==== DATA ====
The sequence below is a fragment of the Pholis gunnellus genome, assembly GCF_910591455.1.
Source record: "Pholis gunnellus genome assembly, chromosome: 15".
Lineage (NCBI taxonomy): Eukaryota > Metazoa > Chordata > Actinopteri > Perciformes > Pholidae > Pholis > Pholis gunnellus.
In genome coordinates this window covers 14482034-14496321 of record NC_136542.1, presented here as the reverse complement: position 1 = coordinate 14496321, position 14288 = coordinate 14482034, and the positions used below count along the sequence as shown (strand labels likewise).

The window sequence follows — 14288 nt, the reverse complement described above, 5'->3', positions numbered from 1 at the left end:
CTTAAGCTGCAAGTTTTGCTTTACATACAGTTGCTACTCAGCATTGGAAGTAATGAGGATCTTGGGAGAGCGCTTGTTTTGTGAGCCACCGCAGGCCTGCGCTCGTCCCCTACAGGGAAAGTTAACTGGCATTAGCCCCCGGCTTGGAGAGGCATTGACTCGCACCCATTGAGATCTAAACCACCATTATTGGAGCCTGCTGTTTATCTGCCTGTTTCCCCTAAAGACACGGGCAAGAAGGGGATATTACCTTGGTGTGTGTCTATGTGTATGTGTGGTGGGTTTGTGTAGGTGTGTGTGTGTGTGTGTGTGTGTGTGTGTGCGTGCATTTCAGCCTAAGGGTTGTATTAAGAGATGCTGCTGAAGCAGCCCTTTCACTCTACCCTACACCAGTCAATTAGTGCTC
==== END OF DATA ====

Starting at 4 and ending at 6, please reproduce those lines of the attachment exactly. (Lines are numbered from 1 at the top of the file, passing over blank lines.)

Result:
In genome coordinates this window covers 14482034-14496321 of record NC_136542.1, presented here as the reverse complement: position 1 = coordinate 14496321, position 14288 = coordinate 14482034, and the positions used below count along the sequence as shown (strand labels likewise).

The window sequence follows — 14288 nt, the reverse complement described above, 5'->3', positions numbered from 1 at the left end:
CTTAAGCTGCAAGTTTTGCTTTACATACAGTTGCTACTCAGCATTGGAAGTAATGAGGATCTTGGGAGAGCGCTTGTTTTGTGAGCCACCGCAGGCCTGCGCTCGTCCCCTACAGGGAAAGTTAACTGGCATTAGCCCCCGGCTTGGAGAGGCATTGACTCGCACCCATTGAGATCTAAACCACCATTATTGGAGCCTGCTGTTTATCTGCCTGTTTCCCCTAAAGACACGGGCAAGAAGGGGATATTACCTTGGTGTGTGTCTATGTGTATGTGTGGTGGGTTTGTGTAGGTGTGTGTGTGTGTGTGTGTGTGTGTGTGTGCGTGCATTTCAGCCTAAGGGTTGTATTAAGAGATGCTGCTGAAGCAGCCCTTTCACTCTACCCTACACCAGTCAATTAGTGCTC